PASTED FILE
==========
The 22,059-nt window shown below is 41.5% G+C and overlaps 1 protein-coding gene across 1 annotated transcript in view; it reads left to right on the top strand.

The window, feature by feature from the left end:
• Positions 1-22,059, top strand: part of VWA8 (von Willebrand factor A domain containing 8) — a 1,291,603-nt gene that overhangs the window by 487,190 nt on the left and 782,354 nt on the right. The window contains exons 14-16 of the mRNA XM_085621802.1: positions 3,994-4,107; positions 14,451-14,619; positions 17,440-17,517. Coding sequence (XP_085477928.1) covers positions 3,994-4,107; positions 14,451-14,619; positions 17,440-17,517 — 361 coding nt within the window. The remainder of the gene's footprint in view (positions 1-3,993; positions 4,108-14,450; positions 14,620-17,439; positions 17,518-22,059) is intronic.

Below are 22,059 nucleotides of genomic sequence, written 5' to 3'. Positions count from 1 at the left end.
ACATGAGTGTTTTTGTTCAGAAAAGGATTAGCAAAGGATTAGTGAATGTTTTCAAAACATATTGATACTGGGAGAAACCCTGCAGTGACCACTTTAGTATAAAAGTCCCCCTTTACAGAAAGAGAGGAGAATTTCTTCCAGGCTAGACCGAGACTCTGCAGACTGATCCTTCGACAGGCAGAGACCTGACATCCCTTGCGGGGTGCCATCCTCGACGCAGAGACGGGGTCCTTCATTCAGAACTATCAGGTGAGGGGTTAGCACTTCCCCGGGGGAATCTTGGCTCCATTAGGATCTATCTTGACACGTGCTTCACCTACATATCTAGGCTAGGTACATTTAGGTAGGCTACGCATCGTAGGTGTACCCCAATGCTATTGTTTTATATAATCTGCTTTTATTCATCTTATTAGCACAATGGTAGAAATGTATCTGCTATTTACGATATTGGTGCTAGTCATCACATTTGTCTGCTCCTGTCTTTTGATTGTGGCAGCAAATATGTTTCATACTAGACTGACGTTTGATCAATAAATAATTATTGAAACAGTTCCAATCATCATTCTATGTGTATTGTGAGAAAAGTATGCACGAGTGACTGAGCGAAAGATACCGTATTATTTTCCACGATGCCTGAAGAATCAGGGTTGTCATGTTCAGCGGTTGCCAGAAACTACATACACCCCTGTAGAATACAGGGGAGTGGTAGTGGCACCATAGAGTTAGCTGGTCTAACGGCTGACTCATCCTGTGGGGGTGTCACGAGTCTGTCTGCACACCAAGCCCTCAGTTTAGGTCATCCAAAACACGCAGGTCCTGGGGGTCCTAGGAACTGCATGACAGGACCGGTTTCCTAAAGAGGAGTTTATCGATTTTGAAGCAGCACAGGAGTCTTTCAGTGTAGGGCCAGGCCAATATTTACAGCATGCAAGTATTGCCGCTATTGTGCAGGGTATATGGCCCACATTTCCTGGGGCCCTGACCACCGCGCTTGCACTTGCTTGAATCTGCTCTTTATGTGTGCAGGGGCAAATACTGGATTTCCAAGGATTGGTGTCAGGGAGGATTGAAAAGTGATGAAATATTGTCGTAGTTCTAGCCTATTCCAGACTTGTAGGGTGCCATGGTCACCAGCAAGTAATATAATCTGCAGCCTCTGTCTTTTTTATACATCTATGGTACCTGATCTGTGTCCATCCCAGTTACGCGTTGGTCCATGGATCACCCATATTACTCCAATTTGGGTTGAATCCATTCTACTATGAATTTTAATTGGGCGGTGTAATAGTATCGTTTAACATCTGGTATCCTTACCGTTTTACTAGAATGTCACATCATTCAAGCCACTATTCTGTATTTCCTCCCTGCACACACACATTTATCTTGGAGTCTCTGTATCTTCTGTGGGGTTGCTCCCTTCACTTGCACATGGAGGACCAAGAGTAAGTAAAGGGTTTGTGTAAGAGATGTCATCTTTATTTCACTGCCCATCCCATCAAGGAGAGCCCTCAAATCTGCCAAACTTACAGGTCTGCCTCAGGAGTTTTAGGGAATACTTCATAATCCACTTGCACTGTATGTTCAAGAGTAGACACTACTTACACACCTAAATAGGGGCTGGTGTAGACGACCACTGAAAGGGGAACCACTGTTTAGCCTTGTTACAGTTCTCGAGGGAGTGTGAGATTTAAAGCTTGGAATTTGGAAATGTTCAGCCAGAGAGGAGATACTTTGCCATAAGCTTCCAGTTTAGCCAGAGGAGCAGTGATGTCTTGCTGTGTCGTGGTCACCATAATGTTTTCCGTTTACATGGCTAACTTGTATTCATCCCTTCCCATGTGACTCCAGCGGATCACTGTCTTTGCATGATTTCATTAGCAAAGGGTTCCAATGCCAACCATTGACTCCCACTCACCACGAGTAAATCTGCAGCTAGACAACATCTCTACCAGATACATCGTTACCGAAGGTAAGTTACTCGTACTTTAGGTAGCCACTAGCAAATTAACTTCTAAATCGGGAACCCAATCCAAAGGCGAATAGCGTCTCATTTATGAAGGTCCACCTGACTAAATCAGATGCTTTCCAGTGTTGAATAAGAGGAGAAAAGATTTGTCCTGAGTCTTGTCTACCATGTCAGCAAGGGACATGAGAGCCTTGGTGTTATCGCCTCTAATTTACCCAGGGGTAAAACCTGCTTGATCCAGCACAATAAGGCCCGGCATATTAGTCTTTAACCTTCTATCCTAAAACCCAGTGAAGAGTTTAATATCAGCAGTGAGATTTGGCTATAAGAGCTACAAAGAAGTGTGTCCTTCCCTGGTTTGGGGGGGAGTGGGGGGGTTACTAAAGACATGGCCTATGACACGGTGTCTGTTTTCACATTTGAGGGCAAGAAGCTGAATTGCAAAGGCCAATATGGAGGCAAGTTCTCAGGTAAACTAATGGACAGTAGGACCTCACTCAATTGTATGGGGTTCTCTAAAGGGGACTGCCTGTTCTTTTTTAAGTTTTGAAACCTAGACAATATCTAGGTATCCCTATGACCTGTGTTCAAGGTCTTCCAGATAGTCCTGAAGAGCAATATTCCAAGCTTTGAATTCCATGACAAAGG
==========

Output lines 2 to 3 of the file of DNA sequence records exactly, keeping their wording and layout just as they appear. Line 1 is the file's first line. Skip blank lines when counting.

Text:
The window, feature by feature from the left end:
• Positions 1-22,059, top strand: part of VWA8 (von Willebrand factor A domain containing 8) — a 1,291,603-nt gene that overhangs the window by 487,190 nt on the left and 782,354 nt on the right. The window contains exons 14-16 of the mRNA XM_085621802.1: positions 3,994-4,107; positions 14,451-14,619; positions 17,440-17,517. Coding sequence (XP_085477928.1) covers positions 3,994-4,107; positions 14,451-14,619; positions 17,440-17,517 — 361 coding nt within the window. The remainder of the gene's footprint in view (positions 1-3,993; positions 4,108-14,450; positions 14,620-17,439; positions 17,518-22,059) is intronic.